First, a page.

Saturday, July 18, 2009

And the clock strikes midnight

"I've fallen in love, it's true love!"
"It's not love, but she's pregnant..."
"No love at all, it's a multi-million job offer"
"I'm going to work for the CIA"
"I've got a favor to do for my new Colombian 'friends'"
"It's just sun stroke - don't judge me!"
"I'm going to the moon!"

It was explained, in no uncertain terms, to me that there just had to be a reason why I was choosing to come back early - just saying 'I'll be home tomorrow,' apparently didn't suffice, so I figured the best I could do for my concerned parents was to come up with some reasons... So they got the above and I got a new way to start a blog post about coming home.

It had really all started back on board the Invicta, the sail boat that was taking me from Cartagena to Panama. Flo was complaining that she'd be going back home soon, but she felt there was an upside to it - getting back to your routine. Routine? Routine!? As in getting up in the morning and going to work? I certainly don't miss any routine... But she really meant the routine of seeing your friends and having a chance to do the things you used to always do with them. I still refused to refer this as a routine, but the thought stuck.

Four days later, after sailing through the picturesque San Blas archipelago on Panama's Caribbean coast, my brain was still refusing to abandon the thought.

The pristine palm tree covered, sandy beaches of the San Blas islands. Absolutely in no way contributing to wanting to go home... More on the sail here in a later post

Panama City confirmed that getting down to Ecuador, as I had originally hoped, was difficult by boat (Pacific storm season coming on) or expensive by plane. And the flights to LA were not expensive. And it had now been 19 months since I had started... and it was getting a bit less exciting... So by Thursday afternoon, I had a Friday morning flight booked to LA.

Being on the plane feels strange. Panama speaks a lot of English, but on the plane, nearly all the passengers are speaking English. The announcements are in English, then somewhat reluctantly repeated in Spanish. In front of me, there's a guy wearing a hunting t-shirt... Behind me, is three guys, probably brothers, dressed in fishing-themed apparel. I hear one of them state somewhat apologetically to another passenger that "we are loud." I have some suggestions on the matter in the back of my head, but it seems far better to keep them to myself. Welcome to American... Texan culture - my Continental flight to LA goes through Houston. I wonder if there are any Europeans on the plane, for whom Texas will be the first port of call in the US?

In spite the nagging feeling in the back of my mind of 'why the hell are you doing this,' I arrived in LA by the end of the day. My bag arrived on the next flight a couple of hours later - better late than never, I suppose... And after nearly 19 months of traveling (well, including three brief trips home in the process), 53 different countries visited, and an inordinate number of fascinating places seen and interesting people met, I was back home in the States, without any immediate plans to be leaving again. Well, maybe at the end of the year... definitely still needing to get to Africa, the Galapagos, and Easter Island!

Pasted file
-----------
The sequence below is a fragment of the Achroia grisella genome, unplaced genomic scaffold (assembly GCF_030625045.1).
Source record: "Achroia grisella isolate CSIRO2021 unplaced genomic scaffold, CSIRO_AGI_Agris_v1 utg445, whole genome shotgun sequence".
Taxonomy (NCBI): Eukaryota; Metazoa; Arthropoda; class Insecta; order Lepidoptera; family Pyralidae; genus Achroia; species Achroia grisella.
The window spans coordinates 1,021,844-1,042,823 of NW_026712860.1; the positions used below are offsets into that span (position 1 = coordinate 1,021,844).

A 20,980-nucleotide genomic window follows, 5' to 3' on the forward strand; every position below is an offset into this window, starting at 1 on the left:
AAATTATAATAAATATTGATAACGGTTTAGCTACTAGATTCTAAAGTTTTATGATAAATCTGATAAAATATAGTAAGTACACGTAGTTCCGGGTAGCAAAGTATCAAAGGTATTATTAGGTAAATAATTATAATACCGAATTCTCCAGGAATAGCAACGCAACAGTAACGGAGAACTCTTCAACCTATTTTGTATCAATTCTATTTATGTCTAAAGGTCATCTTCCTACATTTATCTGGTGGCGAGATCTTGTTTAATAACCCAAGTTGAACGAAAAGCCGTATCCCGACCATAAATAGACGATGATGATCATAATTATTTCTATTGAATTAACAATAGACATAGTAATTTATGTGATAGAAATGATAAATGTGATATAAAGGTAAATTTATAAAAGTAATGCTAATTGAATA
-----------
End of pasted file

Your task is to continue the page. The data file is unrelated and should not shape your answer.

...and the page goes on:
Let's not leave you here without a few pictures, first off, Panama City:

The Cathedral, but of course

Around Plaza Catedral

The new look of Panama City

The old and the new mixing together

And this statue just confounded me, so, naturally, I took a picture

But the biggest attraction of Panama is undoubtedly the Canal, so headed off to the visitor center at the Miraflores locks 20 minutes outside of town. Getting there onboard a crowded, psychedelically painted former American school bus. Ever wanted to know where school buses go to die? Central America!

The Miraflores locks

It's one of the three sets of locks on the Canal, allowing safe passage between the Pacific Ocean and the Caribbean

Over 30 ships transit the Canal daily, spending about 30 minutes in the locks, which help equalize the water levels.

And then it was on to San Diego, which, actually, was every bit as picturesque as a lot of the places I had just seen... and I had friends along up here:

Irina, myself, and Nata at the end of a pier in Pacific Beach

San Diego's Pacific Beach

Looking out onto the ocean from Pacific Beach. I'd point out the odd lack of guys trying to sell crap to all the tourists on the beach - it's so no Cartagena!

The sunsets are beautiful here too though!

So, what happens now, you might wonder? Well, I haven't entirely decided yet. Even though I'm counting December 24, 2007 as the official start of the trip - the day when I left Los Angeles, I'm not holding it officially over until I get back to Seattle, which will probably be in a few weeks. And I'm sure there'll be blog-worthy shenanigans along the way. And once there, the blog will certainly still live on, while I figure out what I want to do with myself, while trying to figure out ways to get to Africa, the Galapagos, and beyond!

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